The 14 million Chad people belong to some 200 ethnicities, who speak numerous languages. The peoples of Chad carry significant ancestry from Eastern, Central, Western, and Northern Africa. The population can be broadly divided between those in the east, north and west who follow Islam, and the peoples of the south, the five southernmost prefectures, who are mostly Christian or animist. The southern part of the country was historically the cross roads of the caravan routes below the Sahara, forming a link between West Africa and the Arabic region, as well as one between North Africa and sub-Saharan Africa.
Islamization began as early as the 8th century and was mostly complete by the 11th, when Islam became the official religion of the Kanem-Bornu Empire. The Arab invaders established an economy of slave trade across the Sudan region, and in Chad there was a tradition of slave raids (ghazw) under the Ouaddai and Baguirmi which persisted well into the 20th century.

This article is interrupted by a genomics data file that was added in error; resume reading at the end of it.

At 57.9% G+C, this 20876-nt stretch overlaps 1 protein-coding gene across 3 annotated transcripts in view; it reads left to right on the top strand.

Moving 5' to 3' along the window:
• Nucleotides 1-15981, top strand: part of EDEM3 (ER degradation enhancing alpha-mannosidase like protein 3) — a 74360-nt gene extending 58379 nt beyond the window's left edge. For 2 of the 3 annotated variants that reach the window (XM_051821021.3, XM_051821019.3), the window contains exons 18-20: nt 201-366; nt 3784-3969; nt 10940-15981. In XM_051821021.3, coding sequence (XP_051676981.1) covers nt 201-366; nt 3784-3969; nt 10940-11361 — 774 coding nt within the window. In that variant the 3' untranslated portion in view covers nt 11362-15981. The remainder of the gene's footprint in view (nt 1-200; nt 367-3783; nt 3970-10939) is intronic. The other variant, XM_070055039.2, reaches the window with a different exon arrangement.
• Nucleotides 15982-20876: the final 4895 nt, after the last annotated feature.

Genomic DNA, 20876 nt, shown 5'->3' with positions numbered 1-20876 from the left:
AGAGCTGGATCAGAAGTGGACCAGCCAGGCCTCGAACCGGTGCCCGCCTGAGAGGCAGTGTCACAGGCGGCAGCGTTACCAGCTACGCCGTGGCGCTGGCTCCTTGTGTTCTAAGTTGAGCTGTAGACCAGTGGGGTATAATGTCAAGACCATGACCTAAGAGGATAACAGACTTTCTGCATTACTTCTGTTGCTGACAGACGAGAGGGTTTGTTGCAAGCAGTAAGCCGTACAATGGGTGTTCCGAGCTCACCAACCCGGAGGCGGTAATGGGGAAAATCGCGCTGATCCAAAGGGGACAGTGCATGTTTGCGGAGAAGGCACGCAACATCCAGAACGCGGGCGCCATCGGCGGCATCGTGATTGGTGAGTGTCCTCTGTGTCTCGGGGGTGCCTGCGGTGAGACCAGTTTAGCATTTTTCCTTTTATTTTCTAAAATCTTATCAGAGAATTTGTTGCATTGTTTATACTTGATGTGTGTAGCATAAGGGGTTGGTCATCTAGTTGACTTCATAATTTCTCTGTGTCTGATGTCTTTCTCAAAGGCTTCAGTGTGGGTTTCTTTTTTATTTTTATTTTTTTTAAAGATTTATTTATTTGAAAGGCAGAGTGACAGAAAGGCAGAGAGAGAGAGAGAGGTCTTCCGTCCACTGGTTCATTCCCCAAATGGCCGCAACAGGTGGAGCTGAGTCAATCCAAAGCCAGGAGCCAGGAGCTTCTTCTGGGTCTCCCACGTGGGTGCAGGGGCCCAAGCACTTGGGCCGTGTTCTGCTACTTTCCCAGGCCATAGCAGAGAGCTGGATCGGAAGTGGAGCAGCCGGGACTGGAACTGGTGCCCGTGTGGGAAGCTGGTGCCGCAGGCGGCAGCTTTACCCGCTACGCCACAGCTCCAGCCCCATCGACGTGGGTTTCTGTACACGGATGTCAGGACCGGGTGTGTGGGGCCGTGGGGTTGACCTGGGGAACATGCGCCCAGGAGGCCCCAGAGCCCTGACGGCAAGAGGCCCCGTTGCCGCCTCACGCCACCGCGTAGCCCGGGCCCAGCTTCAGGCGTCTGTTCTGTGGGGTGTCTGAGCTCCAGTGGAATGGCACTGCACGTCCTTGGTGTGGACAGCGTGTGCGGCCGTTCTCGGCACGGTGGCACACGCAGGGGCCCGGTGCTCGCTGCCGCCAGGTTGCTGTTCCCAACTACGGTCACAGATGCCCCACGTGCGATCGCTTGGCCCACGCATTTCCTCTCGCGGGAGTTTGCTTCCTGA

The Arabs of Chad form a relatively homogeneous group, localized in the regions of Chari Baguirmi and Ouaddai, but mostly seminomadic.
Arabs are the second ethnic group in Chad around 10% of total population, after de 30% of Sara people.
Other Muslim groups include the Toubou, Hadjerai, Fulbe/Fulani, Kotoko, Kanembou, Baguirmi, Boulala, Zaghawa, and Maba. Some indigenous groups, such as the Salamat and the Tandjor, were largely Arabized by intermarriage over the years.